Thanks for the post.
Thank you very much! I got 2 or 3 fine coloured vertical lines on an olde Epson Perfection 1250 that I was going to put to the trash. Moreover, scans had slightly yellowing areas that also had a vertical tracking, although they looked more like ‘organic’ yellowing that did not occur over the whole length.
Your tip not only helped me get rid of the lines, but it also inspired the solution for the yellowing areas: With this flatbed scanner, the long white lamp is accessible when the top cover is removed. Looking at it the lamp, I thought I should try wiping it clean, which I did with a paper tissue and a little bit of window cleaning fluid. After the wiping there was significant amounts of brown goo in the tissue – I’m guessing it’s residues from vaporised substances coming from the material, lubricants, or just the air which had accumulated on the lamp’s surface and also got cooked from the lamp’s heat. I think the residues tainted the colour, so the scan sensor picked up wrong yellowish white in those areas. Anyway, the yellowing has now disappeared.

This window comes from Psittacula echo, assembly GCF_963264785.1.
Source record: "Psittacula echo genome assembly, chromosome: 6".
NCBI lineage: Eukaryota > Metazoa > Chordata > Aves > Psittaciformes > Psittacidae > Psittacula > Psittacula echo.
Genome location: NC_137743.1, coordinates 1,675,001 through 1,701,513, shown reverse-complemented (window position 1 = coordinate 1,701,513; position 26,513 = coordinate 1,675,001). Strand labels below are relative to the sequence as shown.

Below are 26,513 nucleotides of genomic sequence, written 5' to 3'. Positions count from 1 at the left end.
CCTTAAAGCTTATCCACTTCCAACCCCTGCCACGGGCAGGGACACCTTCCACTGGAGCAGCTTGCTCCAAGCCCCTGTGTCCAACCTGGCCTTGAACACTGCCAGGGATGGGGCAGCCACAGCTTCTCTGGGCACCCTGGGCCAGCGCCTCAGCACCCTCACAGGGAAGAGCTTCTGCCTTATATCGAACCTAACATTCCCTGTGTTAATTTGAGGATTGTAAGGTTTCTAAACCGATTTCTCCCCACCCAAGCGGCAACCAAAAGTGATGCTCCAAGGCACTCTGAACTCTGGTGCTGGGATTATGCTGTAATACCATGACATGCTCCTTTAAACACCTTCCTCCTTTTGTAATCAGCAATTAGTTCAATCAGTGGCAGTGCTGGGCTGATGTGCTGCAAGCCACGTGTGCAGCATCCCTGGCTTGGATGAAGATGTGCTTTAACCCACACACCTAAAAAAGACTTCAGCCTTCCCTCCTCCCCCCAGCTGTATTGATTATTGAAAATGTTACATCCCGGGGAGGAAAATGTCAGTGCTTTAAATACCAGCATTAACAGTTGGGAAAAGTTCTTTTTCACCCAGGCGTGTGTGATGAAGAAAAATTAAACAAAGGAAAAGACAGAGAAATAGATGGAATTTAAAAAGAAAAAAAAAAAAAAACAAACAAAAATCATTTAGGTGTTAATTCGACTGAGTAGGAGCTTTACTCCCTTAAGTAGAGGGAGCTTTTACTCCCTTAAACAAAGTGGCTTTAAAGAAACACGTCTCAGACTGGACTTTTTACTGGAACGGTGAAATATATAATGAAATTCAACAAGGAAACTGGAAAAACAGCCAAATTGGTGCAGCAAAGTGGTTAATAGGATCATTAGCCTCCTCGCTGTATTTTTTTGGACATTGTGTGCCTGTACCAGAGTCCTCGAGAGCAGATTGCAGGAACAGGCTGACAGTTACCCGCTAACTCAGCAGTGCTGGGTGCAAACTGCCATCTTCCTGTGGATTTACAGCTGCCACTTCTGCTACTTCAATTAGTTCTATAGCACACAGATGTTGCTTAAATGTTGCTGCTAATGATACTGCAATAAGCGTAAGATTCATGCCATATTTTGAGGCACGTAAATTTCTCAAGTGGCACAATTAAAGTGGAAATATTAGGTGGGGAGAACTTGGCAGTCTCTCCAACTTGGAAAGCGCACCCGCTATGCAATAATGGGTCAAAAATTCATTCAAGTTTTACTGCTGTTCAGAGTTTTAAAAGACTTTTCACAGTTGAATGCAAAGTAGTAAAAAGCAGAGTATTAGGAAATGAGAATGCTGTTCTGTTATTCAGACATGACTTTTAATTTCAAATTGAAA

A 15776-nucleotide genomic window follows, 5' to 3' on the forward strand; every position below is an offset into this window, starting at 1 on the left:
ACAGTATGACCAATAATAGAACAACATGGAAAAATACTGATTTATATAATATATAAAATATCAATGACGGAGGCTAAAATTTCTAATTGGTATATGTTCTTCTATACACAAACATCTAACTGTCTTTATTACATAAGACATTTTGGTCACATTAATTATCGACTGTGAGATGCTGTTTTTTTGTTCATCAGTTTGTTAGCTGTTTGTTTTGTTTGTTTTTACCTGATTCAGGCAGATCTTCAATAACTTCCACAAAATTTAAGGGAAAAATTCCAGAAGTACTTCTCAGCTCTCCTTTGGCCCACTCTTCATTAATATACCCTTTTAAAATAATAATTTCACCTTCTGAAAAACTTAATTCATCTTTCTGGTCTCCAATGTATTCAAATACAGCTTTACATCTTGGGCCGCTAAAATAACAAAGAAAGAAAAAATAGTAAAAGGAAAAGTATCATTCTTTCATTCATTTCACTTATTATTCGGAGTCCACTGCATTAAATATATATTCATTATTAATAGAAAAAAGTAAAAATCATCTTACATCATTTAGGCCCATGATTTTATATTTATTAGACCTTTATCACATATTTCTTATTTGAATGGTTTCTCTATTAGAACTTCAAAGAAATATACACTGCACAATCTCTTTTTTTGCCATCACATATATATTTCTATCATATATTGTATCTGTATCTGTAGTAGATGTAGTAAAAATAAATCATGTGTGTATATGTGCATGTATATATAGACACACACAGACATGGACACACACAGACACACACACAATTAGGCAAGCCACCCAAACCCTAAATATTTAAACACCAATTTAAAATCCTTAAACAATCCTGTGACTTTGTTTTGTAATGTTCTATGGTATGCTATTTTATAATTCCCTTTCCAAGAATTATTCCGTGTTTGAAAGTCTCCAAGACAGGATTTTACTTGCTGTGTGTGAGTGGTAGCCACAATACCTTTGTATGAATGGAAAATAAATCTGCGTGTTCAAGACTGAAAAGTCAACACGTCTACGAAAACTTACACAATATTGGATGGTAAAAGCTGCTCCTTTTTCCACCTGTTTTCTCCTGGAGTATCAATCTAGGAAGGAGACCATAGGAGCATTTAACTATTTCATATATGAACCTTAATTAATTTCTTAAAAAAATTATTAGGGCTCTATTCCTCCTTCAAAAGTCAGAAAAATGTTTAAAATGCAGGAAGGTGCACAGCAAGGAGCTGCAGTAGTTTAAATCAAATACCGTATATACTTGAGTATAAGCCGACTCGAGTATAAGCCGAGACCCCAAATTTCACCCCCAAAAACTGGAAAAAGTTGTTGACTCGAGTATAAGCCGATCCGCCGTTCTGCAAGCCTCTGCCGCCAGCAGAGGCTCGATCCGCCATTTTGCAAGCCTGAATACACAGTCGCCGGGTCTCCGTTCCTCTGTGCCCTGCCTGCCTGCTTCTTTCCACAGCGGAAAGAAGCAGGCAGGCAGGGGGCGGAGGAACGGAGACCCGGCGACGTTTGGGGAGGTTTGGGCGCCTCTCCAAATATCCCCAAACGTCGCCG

To fix the vertical lines I first tried using white-coloured electrical tape. While the coloured lines disappeared, there were now many, many faint lines in very light grey shades, more like darker and lighter vertical bars. The same happened when I replaced the white tape with a strip of matte uncoated photo paper. Replacing the matte paper with a strip of glossier photo paper helped a bit, but there are still very faint vertical stripes to see in the scans. I’m going to try highly glossy (plastic) photo paper next when I get hold of some. But if there is a better material especially recommendable for this, it would be nice to hear about it.